Just six per cent of new funding us set to be spent on innovation, according to new research.
Following a survey of 150 Australian and New Zealand Chief Information Officers and digital leaders representing companies responsible for 27% of our GDP and 9% of our workforce, local technology research and advisory organisation, ADAPT, has released the results of its 2023 CIO Edge survey, which outlines the top priorities of, and challenges facing, Australia's top digital executives.
Gabby Fredkin, Head of Data & Analytics at ADAPT, said while increased investment into digital initiatives is encouraging, with just six per cent of new funding set to be spent on innovation, combined with persistent levels of internal friction, companies are unlikely to see meaningful improvements in their ability to capture value and make leaps in productivity.
"As it stands, the vast majority of technology resources, both time and cash, are still being deployed by frazzled IT departments to move away from legacy processes, which almost always prevents the exciting work that meaningfully creates value and drives productivity," says Fredkin.
"Until CIOs and digital leaders feel supported by the C-suite and the Board to focus on big picture issues, such low levels of investment into innovation will remain a handbrake on our economy."
Rates of emerging tech adoption revealed
When asked about plans to implement emerging technologies over the next 12 months, CIOs and digital leaders responded with the following:
- Digital assistants (e.g. chatbots) - 54% already deployed, 21% piloting
- Internet of Things - 41% already deployed, 20% piloting
- Machine Learning - 40% already deployed, 29% piloting
- Generative AI - 30% already deployed, 41% piloting
- Digital twins - 24% already deployed, 16% piloting
Fredkin says that while the uptake of emerging technology is encouraging, it is important to remember that without the fundamental, supporting infrastructure of a digitally fit workforce, many initiatives will fail.
"Those pain-free IT projects returning immediate value that CEOs dream of can only materialise when company leadership understand how to drive successful adoption of the technology through the entire breadth of their company," he says.
CIOs must get the culture right before deploying growing tech spend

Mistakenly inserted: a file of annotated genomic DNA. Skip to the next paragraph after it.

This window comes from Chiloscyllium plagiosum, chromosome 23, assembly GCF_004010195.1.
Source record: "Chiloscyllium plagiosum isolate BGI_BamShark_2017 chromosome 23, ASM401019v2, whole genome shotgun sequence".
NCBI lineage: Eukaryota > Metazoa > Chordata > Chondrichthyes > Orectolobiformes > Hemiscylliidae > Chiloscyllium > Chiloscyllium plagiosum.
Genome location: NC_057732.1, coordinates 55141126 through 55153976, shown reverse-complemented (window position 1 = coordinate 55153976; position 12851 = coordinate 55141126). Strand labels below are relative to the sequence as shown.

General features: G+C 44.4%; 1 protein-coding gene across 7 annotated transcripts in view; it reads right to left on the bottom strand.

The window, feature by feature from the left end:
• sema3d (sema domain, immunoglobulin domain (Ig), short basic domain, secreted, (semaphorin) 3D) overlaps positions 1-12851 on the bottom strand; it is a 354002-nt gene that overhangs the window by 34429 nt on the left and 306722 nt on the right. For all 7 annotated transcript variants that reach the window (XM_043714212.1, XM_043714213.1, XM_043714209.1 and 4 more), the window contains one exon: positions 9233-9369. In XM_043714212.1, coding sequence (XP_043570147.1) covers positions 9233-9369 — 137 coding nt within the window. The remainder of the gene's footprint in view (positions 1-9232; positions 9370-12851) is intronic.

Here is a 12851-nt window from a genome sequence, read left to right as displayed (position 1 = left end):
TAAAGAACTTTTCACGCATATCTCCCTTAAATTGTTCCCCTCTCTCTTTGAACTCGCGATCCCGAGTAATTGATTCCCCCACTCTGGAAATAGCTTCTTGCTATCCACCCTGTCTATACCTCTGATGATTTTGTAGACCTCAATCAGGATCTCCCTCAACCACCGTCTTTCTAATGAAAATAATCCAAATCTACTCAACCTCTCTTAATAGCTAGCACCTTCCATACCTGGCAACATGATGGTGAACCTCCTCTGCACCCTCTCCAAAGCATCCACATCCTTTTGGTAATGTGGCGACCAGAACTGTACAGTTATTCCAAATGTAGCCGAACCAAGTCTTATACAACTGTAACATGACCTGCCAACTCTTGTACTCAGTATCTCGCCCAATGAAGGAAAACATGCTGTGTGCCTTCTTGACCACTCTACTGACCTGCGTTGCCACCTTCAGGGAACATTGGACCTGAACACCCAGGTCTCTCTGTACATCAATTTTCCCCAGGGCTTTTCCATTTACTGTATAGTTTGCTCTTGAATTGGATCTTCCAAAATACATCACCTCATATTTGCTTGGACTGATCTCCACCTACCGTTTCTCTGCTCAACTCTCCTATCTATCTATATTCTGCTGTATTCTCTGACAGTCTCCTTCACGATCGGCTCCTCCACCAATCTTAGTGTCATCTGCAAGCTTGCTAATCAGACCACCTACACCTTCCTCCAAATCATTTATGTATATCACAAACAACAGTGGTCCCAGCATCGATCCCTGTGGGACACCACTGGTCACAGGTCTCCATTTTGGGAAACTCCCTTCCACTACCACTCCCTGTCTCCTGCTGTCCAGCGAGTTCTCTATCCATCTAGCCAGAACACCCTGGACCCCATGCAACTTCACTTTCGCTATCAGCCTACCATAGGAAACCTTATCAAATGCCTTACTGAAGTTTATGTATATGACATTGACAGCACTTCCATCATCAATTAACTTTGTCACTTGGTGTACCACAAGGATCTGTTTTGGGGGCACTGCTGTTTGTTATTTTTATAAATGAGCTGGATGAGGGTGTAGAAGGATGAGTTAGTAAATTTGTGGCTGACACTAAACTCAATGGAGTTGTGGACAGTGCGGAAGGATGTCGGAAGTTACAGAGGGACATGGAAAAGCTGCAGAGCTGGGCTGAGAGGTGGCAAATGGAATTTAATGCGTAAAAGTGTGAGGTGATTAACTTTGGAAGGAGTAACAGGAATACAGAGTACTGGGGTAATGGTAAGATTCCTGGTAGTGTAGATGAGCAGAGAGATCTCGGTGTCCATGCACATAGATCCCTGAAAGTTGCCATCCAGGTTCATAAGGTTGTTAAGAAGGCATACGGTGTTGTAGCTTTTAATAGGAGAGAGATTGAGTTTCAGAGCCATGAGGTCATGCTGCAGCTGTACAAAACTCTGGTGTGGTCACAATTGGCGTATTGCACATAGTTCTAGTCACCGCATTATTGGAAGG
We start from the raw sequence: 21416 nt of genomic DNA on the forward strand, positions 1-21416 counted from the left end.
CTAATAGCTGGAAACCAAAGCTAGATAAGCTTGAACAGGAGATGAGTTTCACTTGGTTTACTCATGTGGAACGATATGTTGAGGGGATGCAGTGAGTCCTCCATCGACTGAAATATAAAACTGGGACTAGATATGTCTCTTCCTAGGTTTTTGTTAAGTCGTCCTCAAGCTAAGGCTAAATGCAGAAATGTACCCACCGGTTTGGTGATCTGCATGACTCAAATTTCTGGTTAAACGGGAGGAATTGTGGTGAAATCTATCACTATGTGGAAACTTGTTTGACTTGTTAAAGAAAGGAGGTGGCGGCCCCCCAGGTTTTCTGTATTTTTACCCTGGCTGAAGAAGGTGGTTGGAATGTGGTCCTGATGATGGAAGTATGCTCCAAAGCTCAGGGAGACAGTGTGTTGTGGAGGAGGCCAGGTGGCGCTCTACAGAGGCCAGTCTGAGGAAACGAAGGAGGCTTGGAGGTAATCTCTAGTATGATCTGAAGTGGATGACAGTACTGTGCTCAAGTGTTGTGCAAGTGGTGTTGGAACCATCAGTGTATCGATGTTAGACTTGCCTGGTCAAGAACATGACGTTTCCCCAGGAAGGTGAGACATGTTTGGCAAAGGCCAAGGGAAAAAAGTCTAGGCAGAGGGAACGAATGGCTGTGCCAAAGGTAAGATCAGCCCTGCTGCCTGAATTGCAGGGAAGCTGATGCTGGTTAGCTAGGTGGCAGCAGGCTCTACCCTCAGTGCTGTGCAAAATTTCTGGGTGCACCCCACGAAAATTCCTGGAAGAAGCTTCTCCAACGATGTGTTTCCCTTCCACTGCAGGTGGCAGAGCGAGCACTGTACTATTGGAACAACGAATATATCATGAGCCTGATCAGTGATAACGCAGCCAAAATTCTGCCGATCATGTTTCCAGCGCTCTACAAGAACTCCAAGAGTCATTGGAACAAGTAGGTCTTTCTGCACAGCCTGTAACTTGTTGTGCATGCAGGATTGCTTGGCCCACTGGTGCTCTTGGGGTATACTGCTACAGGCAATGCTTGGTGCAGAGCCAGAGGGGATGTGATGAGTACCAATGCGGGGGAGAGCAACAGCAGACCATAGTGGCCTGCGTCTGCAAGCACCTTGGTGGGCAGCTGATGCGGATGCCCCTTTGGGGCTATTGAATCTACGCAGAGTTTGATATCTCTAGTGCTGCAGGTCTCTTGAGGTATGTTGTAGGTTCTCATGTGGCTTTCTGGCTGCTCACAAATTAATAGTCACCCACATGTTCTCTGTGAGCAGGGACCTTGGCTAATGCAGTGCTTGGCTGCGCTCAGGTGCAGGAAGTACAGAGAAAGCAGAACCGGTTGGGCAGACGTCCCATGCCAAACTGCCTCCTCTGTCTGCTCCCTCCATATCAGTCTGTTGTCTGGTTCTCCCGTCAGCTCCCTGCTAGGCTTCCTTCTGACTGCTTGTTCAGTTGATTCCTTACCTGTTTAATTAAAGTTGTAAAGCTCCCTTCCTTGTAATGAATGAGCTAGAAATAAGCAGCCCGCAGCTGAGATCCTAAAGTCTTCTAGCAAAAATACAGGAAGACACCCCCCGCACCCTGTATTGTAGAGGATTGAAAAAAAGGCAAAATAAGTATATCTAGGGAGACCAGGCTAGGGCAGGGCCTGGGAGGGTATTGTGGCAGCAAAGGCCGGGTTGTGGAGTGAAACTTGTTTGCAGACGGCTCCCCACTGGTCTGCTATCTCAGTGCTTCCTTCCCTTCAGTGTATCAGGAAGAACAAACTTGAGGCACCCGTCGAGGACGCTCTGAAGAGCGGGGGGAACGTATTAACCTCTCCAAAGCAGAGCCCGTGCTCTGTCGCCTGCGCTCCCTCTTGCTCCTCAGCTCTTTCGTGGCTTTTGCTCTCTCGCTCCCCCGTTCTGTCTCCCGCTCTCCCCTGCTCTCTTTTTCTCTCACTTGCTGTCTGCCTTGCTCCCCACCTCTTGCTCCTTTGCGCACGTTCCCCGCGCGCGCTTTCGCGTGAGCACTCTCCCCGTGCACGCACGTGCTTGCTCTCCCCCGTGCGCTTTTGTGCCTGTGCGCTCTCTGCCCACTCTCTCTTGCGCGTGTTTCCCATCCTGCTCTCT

The report found that 50% of CIOs and digital leaders indicated they will be receiving increased funding for their IT initiatives over the next 12 months, with 19% expecting a funding increase of up to 5%, 6% of respondents expecting a funding increase of between 10% and 15%, while a full 25% of respondents indicated they expect funding increases of over 15%.
Fredkin says the success or failure or IT initiatives wont rest on the funding available, but rather the ability of CIOs and leadership teams to drive cultural change and reduce the internal friction involved with the rollout of new processes.
"Even though budgets continue to increase, allocating it effectively remains a huge problem. As legacy processes continue to present a huge barrier to the success of digitisation projects, prevailing wisdom might suggest that shiny new technology is the silver bullet to solving business problems, but to invest in huge initiatives without the support of a robust IT culture is just putting the cart before the horse," he says.
"What separates our most successful innovators from their less digitally mature peers is their ability to eliminate the friction involved in the rollout of IT projects by first addressing the culture preventing the scaling of cross-functional knowledge, and then deciding on the technology of best fit," Fredkin says.
"That can be easier said than done though, as heads of IT often struggle to address the issue with leadership teams because communicating where their organisation is, and where it should be relative to its peers, is really complicated."
Prioritising cybersecurity key to company growth: ADAPT Analyst
When asked about their top strategic business priorities, 83% of CIOs and digital leaders claimed improving the security of their data was their top concern over the next financial year. Fredkin believes CIOs are correct to prioritise the issue.
"A company's ability to create value relies a great deal on how well it can secure its data. Organisations need the right cyber strategy which allows them to stay resilient and focus on improving the customer experience and create new revenue streams," he says.
"When organisations aren't cyber resilient, it means they're much more hesitant of working with external partners because they're fearful of potential security risks. It seems counterintuitive, but those with the right cyber strategy are actually more open to working with others in their ecosystem because they are confident in their ability to set the right governance frameworks."